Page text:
I am not a blog designer, but I could certainly play one on TV.
If you’ve ever worked in marketing or a field that requires visual creativity, you’ll know that there are two distinct skillsets when it comes to design. The first is being able create good design. That’s a hard job. You have to have some ingrained creativity. I will readily admit that’s not me. I can work with a design: modify it, tweak it, scale it. But I can’t create it. I have a lot of respect for people that can.
The second skillset is being able to recognize good design. Sometimes that means it follows the rules of what “experts” say good design is. Sometimes, it simply means it’s aesthetically pleasing. True, beauty is in the eye of the beholder but sometimes the beholder has bad taste.
I’ve been in marketing, and now blogging, long enough to have a sense of where blog design can go wrong. Very, very wrong. And as much as I’d like to show you the worst of the worst, let’s save that humiliation for someone else. Instead, I’m going to give you a few key areas of your blog that you really and truly need to go back and assess. It may be your baby. You may love your design. But it may be time to evolve.
Here are a few things to check out, along with a few examples I came across while writing this:
Color is so important for a lot of reasons. It sets the immediate tone of your blog. Bright and bold, soft and subdued, black and white. They all have their purpose.
Writing about being the mom of five girls? I might expect your site to be overrun with pink and polka dots, much like your life is. Writing about simply being a mom? You don’t need to inundate us with pink. Pick a color that reflects you and how you want people to feel when they visit your blog and then create a complimentary palette from there.
Also, please tone down the rainbow effect. Keep your color palette to 3 or maybe 4 colors and carry them throughout.
Need a good example of color? Check out the landing page for Buried with Children. There are 3 main colors used in the blog design and they serve as a beautiful backdrop for her photos and graphics.
This is a bit of a pet peeve of mine. Have you ever watched those design shows where someone’s house is getting a makeover? One of the first mistakes I notice the homeowners make is with scale. They have a huge white wall and hang a large painting on it. Well, a large painting isn’t so large on a huge wall. Usually the designers fill the space with color and an oversized piece of art.
Same idea with blog headers. They don’t have to be huge but they do need to be done to scale. Here’s a great example of what I mean from The Half-Hearted Housewife.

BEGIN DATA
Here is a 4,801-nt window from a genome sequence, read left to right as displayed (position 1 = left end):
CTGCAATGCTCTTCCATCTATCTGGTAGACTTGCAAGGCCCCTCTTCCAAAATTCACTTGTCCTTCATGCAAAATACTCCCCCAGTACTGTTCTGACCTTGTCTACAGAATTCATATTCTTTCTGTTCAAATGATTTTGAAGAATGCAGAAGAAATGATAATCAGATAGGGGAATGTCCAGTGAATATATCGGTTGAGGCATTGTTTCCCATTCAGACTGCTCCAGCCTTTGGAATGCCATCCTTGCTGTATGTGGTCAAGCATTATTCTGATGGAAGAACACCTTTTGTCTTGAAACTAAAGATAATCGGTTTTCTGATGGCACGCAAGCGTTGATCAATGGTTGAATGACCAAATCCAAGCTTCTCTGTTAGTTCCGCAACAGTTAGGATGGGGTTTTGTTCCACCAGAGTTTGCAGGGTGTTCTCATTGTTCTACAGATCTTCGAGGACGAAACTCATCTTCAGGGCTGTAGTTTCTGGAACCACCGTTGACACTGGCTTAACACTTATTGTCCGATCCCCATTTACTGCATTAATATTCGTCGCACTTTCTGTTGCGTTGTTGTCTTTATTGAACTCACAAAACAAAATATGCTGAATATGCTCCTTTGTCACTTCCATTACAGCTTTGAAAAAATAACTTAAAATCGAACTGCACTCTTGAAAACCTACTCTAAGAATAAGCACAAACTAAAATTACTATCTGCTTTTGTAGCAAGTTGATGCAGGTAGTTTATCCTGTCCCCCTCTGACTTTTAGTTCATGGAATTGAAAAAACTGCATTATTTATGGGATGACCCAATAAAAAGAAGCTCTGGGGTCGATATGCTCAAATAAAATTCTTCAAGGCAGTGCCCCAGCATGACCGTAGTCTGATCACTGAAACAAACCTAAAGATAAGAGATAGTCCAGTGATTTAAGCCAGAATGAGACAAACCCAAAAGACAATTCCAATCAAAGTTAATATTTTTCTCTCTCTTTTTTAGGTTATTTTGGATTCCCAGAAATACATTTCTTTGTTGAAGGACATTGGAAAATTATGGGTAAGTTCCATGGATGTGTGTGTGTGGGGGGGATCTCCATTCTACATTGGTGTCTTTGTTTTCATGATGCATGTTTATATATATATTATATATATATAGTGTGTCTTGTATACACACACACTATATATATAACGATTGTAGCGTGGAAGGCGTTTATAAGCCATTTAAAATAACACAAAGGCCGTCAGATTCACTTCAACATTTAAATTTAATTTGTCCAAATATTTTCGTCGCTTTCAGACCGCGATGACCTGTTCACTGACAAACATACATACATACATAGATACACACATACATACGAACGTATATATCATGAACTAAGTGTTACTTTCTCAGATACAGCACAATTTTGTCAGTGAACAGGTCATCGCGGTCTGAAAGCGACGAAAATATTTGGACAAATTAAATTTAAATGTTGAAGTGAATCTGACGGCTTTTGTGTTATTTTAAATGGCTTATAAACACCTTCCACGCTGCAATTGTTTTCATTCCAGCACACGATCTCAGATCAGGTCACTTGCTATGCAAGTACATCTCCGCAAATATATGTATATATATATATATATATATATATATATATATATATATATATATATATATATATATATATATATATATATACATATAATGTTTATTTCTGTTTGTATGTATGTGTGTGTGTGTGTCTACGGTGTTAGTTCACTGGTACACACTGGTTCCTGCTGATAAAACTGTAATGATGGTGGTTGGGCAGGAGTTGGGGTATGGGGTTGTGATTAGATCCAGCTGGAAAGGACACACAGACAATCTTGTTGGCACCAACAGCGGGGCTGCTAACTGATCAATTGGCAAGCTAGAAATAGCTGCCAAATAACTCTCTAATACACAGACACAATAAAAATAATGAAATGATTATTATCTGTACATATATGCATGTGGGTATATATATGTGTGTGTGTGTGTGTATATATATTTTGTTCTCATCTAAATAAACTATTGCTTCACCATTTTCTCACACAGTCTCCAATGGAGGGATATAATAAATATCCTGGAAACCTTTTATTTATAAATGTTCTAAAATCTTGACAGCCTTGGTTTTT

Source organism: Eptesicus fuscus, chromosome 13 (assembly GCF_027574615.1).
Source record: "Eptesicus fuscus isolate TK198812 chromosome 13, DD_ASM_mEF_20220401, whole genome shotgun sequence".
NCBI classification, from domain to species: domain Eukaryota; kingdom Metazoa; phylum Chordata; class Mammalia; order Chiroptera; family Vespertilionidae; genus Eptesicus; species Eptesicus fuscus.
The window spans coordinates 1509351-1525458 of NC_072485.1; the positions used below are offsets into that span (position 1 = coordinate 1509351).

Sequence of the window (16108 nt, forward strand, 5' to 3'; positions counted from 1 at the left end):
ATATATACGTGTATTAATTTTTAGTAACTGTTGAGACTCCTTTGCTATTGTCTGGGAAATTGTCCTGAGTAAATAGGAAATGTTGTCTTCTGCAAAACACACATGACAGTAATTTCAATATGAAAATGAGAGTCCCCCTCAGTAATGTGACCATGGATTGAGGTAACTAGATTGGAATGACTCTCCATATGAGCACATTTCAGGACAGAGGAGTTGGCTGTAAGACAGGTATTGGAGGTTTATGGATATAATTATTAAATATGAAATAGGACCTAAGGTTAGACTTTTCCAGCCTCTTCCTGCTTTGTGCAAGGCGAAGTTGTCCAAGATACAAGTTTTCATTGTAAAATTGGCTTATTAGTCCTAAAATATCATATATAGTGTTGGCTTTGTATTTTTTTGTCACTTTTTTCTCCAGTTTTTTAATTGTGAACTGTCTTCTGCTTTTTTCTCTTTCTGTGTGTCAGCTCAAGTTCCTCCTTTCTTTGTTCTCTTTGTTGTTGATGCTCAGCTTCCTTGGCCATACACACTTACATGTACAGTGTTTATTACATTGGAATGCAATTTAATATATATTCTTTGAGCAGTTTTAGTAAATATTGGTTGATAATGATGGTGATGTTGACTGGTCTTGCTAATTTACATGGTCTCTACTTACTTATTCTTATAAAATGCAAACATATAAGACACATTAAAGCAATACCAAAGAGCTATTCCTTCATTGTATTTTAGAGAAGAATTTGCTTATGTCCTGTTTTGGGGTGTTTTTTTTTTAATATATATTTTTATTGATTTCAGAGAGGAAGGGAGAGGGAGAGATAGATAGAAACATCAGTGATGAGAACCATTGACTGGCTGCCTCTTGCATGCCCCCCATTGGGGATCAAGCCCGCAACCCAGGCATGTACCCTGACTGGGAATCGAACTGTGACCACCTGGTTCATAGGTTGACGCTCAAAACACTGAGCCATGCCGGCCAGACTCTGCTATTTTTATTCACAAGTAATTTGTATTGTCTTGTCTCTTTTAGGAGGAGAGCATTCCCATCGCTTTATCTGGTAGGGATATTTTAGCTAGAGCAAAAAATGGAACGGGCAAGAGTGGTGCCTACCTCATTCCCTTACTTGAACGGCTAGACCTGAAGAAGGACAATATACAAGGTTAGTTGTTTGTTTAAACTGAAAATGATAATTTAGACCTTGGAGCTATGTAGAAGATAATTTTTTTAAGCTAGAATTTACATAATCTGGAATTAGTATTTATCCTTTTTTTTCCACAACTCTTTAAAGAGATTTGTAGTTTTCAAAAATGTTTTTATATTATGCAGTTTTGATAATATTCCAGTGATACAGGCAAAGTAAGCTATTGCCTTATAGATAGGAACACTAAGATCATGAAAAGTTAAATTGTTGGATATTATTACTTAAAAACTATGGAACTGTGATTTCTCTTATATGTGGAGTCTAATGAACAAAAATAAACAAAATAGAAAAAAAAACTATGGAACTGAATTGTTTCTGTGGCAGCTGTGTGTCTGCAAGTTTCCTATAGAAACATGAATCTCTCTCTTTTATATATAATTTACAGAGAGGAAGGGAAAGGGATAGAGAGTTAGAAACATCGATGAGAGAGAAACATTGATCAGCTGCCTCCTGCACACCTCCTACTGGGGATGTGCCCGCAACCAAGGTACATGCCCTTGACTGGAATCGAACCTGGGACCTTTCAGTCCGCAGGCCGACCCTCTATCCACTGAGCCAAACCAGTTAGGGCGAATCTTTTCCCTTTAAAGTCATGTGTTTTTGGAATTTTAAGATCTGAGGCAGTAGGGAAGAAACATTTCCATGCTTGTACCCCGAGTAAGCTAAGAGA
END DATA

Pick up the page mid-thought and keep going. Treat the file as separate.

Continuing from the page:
She chose an adorable and meaningful photo poking fun at her messy take on life. Had she made the photo a small square in the header, it wouldn’t have had nearly the impact. The size, the cropping, and the positioning make me visually happy.
Let’s talk type. I love playing around with fonts. But please, people. Limit yourself to 2 or 3. Enjoy some contrast between them and be consistent in your use of them. Use a serif alongside a sans serif. Use block along with script. Make it visually appealing but not eye-crossing.
One of my favorite font examples is found on Adventuroo. She uses a custom font in the header and carries the same font on some of the accent pieces in the sidebar. She uses standard sans serif fonts for her titles and text.
Another font rule to follow? Don’t make your fonts too small and don’t be afraid to space it out a bit. It makes for better readability.
Finally, we get to how your site is laid out. Sure, you like to be different. You like to stand out. But there are some web norms that are the norms for a reason.
People expect a navigation bar on a site. It gives them guidance. It tells them where to go.
People generally look at a site from left to right. Make your most important content on the right.
People want to be able to find your content, front and center.
True story. I’ve visited a blog before where I could not tell where the content was. I know you think I’m joking but there were so many widgets and graphics and column sizing issues that I couldn’t tell where to begin reading. And I’ve seen that on several blogs.
It’s acceptable to be seeking ad revenue through advertising. But keep it unobtrusive and make it secondary to what brought people there in the first place. Avoid the NASCAR look. In fact, go for the Bentley look.
Appropriately enough, Privilege follows the rules of style and the layout is clean, simple, and there is absolutely no question where the content is. You also won’t be overrun with ads moving all over the page.
How are you feeling about your blog? Is it time for a refresh or for some tweaking? If you’re not sure, it might be time to get some professional help (and no, I don’t mean the psychiatric kind). And I’ve got a recommendation for you.
I wholeheartedly endorse the eBook, DIY Blog Critique from Melissa at Momcomm. In fact, I’ve read it cover to cover and I’m amazed at how much information is packed in there. It’s a nice do-it-yourself guide to checking some of the things I’ve covered here and about a million things more.
In addition to Momcomm, Melissa is actually the brains behind Adventuroo. In addition to being a friend, we frequently exchange ideas and stories about blogging and social media. With her background in marketing and design and the launch of her eBook, I thought she would be perfect to write a great follow up post to this one. Check back on Thursday for Melissa’s guest post, always chock full of good information.